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Policy Framework for Utilization and Conservation of Below-Ground Biodiversity in Kenya

Conference paper
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Abstract

The reasons for the lack of inclusion of below-ground biodiversity in the Kenyan policy and legal framework were sought through a purposeful survey. Gaps were identified in the relevant sectoral policies and laws in regard to the domestication of the Convention on Biological Diversity (CBD). Below-ground biodiversity had no specific schedule in any of the sectoral laws. Most sectoral laws were particular about the larger biodiversity and soils but had no specific mention of below-ground biodiversity. Material Transfer Agreements and Material Acquisition Agreements that are regarded as tools for the domestication of the CBD to guide transfers, exchanges and acquisition of soil organisms lacked a regulating policy. The lack of regulating policy could be attributed to the delay in approval of draft regulations by the Ministry of Environment while the lack of specific inclusion of below-ground biodiversity in Kenya’s legal and policy framework could be as a result of lack of awareness and appreciation among stakeholders.

Keywords

Below-ground biodiversity Convention on biological diversity Material acquisition agreement Material transfer agreement Policy framework 

Notes

Acknowledgments

I wish to express my sincere appreciation to Kenyatta University and to all my supervisors: Dr. Ayub Macharia, Dr. Samuel Otor and Dr. Peter Okoth for their guidance, advice, patience, moral, and professional support during the entire study period. My appreciation also goes to Ms. Ritu Verma of TSBF-CIAT who advised me on various aspects of social science that were relevant to my research; Prof. Albert Mumma of the University of Nairobi, for his advice regarding environmental policy issues. Special thanks go to the Below-Ground Biodiversity (BGBD) project’s global coordinator Dr. Jeroen Huising for providing me with financial support to undertake part of my research. Much gratitude goes to the African Network in Agroforestry Education (ANAFE) for providing me with a grant to undertake my research work.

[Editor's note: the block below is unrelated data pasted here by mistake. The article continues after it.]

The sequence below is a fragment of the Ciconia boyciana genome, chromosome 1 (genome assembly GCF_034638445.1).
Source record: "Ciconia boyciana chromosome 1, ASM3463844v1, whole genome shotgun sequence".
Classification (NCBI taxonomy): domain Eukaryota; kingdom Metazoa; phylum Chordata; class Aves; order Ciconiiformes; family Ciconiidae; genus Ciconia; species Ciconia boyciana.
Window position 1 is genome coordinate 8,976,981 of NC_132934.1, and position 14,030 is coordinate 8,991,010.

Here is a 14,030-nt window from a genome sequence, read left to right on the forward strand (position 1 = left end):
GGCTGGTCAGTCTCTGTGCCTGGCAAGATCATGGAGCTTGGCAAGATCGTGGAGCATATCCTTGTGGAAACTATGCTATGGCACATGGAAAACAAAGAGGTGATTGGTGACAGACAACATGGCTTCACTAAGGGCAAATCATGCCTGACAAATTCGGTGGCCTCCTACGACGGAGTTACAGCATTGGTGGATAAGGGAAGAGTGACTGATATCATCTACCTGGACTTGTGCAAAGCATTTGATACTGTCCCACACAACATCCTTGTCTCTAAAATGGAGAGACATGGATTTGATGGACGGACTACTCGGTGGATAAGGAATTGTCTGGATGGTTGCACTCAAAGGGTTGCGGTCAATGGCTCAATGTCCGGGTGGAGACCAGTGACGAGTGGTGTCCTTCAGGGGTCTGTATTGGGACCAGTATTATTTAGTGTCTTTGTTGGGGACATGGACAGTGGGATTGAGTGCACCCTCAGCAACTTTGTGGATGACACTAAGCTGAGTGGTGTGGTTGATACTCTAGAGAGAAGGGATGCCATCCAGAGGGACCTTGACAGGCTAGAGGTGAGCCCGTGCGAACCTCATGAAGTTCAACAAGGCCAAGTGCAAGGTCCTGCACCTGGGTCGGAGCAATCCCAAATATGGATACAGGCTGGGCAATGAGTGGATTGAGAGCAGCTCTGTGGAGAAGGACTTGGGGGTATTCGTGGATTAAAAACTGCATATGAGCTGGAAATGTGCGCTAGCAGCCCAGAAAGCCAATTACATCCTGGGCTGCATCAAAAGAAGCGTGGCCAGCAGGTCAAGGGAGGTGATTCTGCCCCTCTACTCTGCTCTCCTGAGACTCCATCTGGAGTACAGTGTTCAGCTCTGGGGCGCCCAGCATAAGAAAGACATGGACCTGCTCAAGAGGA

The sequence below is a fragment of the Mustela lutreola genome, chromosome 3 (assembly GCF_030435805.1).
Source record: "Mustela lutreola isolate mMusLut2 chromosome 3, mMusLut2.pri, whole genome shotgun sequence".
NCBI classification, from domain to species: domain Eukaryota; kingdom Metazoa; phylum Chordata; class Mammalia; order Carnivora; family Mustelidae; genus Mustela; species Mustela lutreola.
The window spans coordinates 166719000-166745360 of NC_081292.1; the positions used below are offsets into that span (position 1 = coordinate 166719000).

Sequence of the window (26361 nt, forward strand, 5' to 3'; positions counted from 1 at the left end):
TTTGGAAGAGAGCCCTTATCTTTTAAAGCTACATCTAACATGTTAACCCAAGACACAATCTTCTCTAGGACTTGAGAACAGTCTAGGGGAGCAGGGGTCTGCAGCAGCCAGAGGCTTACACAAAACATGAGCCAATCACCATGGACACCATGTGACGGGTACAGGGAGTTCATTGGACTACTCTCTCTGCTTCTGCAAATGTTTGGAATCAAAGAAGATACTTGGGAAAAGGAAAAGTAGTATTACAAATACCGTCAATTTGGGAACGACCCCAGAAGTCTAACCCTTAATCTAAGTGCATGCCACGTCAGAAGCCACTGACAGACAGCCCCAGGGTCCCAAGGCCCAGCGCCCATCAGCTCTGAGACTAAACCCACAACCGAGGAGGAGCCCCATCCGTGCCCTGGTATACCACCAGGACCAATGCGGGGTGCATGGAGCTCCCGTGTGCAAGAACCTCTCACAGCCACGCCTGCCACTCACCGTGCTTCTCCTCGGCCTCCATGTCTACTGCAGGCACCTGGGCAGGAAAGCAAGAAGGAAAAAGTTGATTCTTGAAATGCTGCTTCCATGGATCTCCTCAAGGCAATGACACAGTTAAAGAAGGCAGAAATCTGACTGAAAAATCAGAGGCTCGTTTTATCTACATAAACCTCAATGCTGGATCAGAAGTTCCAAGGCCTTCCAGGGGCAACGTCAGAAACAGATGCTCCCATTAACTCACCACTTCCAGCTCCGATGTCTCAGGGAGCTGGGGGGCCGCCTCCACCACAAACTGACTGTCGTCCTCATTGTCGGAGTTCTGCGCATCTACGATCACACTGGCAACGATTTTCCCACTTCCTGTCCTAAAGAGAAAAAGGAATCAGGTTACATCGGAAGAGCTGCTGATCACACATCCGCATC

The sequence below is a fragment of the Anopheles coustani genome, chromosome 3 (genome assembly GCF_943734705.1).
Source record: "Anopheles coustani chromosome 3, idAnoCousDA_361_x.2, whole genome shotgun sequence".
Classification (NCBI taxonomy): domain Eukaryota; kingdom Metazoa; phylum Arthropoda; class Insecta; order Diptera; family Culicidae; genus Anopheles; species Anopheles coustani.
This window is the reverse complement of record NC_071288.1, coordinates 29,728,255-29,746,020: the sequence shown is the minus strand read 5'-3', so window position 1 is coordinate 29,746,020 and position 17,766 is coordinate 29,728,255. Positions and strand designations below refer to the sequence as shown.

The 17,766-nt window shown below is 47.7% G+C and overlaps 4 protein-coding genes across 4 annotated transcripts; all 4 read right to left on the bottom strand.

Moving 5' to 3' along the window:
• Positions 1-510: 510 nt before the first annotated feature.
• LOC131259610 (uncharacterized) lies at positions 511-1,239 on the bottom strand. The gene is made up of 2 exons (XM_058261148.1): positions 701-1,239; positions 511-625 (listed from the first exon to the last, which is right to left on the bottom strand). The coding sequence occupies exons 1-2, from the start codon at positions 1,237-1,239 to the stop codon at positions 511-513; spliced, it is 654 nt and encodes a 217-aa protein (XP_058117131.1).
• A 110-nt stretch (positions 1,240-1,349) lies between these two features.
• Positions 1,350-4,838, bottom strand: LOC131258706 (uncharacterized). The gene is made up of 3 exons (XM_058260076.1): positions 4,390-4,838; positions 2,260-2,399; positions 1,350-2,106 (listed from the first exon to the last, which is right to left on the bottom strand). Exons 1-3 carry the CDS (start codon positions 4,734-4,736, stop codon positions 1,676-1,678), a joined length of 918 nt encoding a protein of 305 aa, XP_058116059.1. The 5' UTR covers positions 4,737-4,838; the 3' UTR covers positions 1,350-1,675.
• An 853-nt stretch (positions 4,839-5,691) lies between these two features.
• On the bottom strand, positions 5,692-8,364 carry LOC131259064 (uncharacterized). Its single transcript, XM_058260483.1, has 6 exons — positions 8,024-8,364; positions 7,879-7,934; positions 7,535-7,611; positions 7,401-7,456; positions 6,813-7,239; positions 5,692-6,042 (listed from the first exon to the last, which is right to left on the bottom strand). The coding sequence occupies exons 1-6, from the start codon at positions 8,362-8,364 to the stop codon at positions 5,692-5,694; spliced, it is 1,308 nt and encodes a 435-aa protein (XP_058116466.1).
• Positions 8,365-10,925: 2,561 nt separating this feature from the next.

Many thanks go to all the farmers, research scientists, and employees of institutions that were interviewed for their collaboration and willingness to give information. I would also like to acknowledge the hard work undertaken by my research assistants in Embu: Rachel Ireri, Munyi, Njoka, and Muchangi. They worked tirelessly in translating the questionnaires to the farmers as well as interviewing them. To the World Agroforestry Centre (ICRAF) library staff for their assistance in providing me with relevant research material and reading space. Special thanks go to Ms. Jacinta Kimwaki, the ICRAF chief librarian for her good coordination. Lastly, much gratitude to my classmates Naomi Njeri, Salome Muriuki, Mukera, Kahunyo, Weru, and Felista Muriu for their moral support.

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Copyright information

© Springer Science+Business Media B.V. 2011

Authors and Affiliations

  1. 1.Department of Environmental ScienceKenyatta UniversityNairobiKenya
  2. 2.School of Environmental Studies and Human SciencesKenyatta UniversityNairobiKenya
  3. 3.Tropical Soil Biology and Fertility Institute of the International Centre for Tropical Agriculture (TSBF-CIAT)GigiriKenya
  4. 4.Department of Environmental ScienceSchool of Environmental Studies and Human Sciences, Kenyatta UniversityNairobiKenya

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